A weekly roundup of what else is screening around town.
$3.50-$8.50. 20 E. State St., Doylestown. 215.345.6789. www.countytheater.org
The Secret of NIMH (1982) (Shown on DVD): After famously leading a group of animators away from Disney, Don Bluth (An American Tail) premiered this vibrantly animated feature, which only slightly tones down the Robert C. O'Brien original, featuring escaped lab rats, a widow protagonist and even someone dropping the D-word. B Sat., Feb. 23, 11am.
Free. 501 Rhawn St. 215.685.0547. www.freelibrary.org
Empire of the Sun (1987) (Shown on DVD): See Bryn Mawr Film Institute. B- Thurs., Feb. 21, 1pm.
7605 Old York Rd. 215.635.7300. www.freelibrary.org
Empire of the Sun (1987) (Shown on DVD): See Bryn Mawr Film Institute. B- Mon., Feb. 23, 7pm.
$5-$7. 3701 Chestnut St. 215.387.5125. www.ihousephilly.org
Selections From the Human Rights Watch International Film Festival As ever, the new year ushers in I-House's culling from the HRW fest, which brings you down with the world's various ills then lifts you up by showing that at least some people care. On tap:
Enemies of Happiness (2006) (Shown on Beta SP): In 2005 the notoriously outspoken Malalai Joya became one of the very few women elected to Afghanistan's parliament during their first democratic parliamentary election. Sound crazy? Eva Mulvad's doc trails Joya in the days leading up to the election. Accompanied by armed guards, Joya sits down for rap sessions with various progressively minded civilians. Accompanying this medium-length profile will be Sari's Mother, which was initially to be the fourth story in James Longley's searing, brilliant Iraq in Fragments. Revolving around a child with AIDS and his peerlessly devoted mother, the short is by far Longley's most direct--an honest-to-God tearjerker. B Wed., Feb. 20-Sat., Feb. 23, 7pm.
Carla's List Another profile, this one on prosecutor extraordinaire Carla Del Ponte, who headed up the International Criminal Tribunal for the former Yugoslavia. Granted a behind-the-doors look at the dispiriting and frustrating hunt and prosecution of war criminals, director Marcel Shupbach plays his doc like a thriller, albeit of a breed represented by Zodiac and The Wire: It's all dead-ends, red herrings and endless frustration, with truth and justice always just out of reach. B Thurs., Feb. 21, 7pm.
Suffering and Smiling/ The City of Photographers (2007/2006) (Shown on Beta SP): Two Nigerian Afrobeat musicians take up the revelatory doc Suffering and Smiling: The late Fela Kuti, who melded unapologetically didactic lyrics with some seriously irresistible beats; and his son Femi, who watched as his dad's old nemesis--vile Gen. Olusegun Obasanjo--was elected to the presidency after 16 years of military rule. Dragging us over to Chile, The City of Photographers adds to the stack of docs about dreaded ex-president and war criminal Augusto Pinochet. The focus this time is on those who snapped the atrocities and the resistance to his gruesome regime, evoking the power of photographs as both proof of what's swept under the rug and a powerful form of remembrance. Both: B Fri., Feb. 22, 7pm.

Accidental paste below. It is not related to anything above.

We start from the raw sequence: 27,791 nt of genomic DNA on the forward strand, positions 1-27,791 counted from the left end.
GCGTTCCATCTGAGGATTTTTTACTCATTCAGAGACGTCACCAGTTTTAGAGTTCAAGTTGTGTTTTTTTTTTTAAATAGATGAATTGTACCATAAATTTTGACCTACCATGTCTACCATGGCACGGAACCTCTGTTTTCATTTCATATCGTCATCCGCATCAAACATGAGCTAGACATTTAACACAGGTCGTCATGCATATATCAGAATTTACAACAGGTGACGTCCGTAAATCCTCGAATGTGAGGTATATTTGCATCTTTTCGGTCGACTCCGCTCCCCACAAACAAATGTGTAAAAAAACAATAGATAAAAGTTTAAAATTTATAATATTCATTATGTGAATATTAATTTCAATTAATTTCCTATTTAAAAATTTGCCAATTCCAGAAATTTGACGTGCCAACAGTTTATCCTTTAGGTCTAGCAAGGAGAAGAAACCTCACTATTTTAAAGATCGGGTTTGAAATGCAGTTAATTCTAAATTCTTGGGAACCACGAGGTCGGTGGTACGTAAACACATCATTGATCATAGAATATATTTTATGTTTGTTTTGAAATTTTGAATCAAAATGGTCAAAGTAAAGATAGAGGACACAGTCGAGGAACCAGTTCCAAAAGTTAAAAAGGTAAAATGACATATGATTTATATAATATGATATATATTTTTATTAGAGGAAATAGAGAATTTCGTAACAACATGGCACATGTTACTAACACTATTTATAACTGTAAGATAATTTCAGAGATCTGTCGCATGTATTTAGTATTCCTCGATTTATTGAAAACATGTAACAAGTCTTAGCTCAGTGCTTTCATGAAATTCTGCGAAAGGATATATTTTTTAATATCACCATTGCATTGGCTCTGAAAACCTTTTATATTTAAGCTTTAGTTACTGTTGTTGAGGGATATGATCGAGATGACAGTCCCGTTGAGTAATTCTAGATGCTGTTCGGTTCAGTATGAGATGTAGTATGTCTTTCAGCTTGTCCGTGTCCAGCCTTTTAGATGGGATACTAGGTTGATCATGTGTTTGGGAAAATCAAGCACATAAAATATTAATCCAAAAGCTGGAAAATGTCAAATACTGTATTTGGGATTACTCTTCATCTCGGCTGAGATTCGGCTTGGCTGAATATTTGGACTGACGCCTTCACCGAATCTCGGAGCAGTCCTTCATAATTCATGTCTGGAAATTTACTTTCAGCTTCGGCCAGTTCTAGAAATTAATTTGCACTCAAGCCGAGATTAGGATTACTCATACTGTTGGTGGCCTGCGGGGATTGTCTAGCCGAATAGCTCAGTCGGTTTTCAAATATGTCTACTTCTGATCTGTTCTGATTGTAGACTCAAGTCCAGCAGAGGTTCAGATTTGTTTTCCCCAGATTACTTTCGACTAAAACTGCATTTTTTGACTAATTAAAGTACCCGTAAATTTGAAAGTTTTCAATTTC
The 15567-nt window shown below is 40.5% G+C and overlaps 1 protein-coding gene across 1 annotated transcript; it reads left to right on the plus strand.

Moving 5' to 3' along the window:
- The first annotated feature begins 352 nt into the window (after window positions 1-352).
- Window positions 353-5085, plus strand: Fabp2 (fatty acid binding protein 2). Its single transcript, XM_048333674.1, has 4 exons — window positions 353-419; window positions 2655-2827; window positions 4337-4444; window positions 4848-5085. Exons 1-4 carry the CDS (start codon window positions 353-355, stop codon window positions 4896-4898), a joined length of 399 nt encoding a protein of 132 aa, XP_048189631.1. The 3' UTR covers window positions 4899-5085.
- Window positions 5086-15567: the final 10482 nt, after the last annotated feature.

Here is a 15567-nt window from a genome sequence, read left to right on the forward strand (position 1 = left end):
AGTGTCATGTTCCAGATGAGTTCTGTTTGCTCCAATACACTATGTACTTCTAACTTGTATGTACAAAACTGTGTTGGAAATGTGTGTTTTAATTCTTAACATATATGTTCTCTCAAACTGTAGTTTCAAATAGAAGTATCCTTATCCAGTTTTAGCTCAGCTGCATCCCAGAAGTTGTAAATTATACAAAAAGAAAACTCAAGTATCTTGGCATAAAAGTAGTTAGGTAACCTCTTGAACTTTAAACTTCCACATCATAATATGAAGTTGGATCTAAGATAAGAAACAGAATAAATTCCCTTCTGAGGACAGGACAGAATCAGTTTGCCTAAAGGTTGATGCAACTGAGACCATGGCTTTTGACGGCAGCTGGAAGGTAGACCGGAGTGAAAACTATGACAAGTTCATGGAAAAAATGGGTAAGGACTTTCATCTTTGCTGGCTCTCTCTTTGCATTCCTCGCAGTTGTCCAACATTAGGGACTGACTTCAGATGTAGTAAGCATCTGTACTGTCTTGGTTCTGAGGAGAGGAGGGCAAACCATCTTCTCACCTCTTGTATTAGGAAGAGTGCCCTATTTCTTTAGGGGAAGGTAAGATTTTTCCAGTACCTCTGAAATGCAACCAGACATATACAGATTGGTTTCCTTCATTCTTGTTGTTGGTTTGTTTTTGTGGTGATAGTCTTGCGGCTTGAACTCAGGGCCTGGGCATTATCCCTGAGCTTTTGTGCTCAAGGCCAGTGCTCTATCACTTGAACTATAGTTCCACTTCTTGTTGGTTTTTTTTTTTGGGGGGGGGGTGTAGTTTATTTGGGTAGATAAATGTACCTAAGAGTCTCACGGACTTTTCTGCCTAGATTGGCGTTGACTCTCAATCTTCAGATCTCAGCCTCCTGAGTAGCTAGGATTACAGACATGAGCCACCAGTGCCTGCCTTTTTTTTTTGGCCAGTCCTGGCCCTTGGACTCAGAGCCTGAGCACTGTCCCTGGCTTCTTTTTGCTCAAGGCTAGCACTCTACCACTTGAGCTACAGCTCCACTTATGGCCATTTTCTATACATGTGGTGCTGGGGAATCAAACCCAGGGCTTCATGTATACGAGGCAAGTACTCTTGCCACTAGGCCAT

Strange Culture (2007) (Shown on Beta SP): Just after his wife died of a heart attack, professor Steve Kurtz became a suspected bio-terrorist when police spotted suspicious looking but actually harmless chemical materials--bought over the Internet and intended for an art piece--in his house. How to depict this laughable mockery of justice given Kurtz, still awaiting trial, is forbidden from speaking directly about what transpired? Mix methods, of course. And so director Lynn Hershman-Leeson cuts between recreations starring Thomas Jay Rya and Tilda Swinton, animation, news clips and interviews with experts, a cautious Kurtz himself and even the actors--an ambitious meta idea that somehow holds together just fine. B Sat., Feb. 23, 2pm.
White Light/Black Rain: The Destruction of Hiroshima and Nagasaki (2007) (Shown on Beta SP): Initially an HBO presentation, Steven Okazaki's masterful recounting of the atomic ruin of Hiroshima and Nagasaki examines the twin bombings from all sides, though mostly hangs on the words of the few survivors still living today. Most of them scarred and/or deformed, they soberly discuss the worst things you've ever heard before going into their curious aftermath. (The oddest: a group of "Hiroshima Maidens" flown into America for a year and a half of plastic surgery and highly questionable appearances on This Is Your Life.) Okazaki doesn't explicitly take sides on whether it should have happened at all, instead letting the faces and testimony of war's innocent victims eat into your brain. B+ Sat., Feb. 23, 7pm.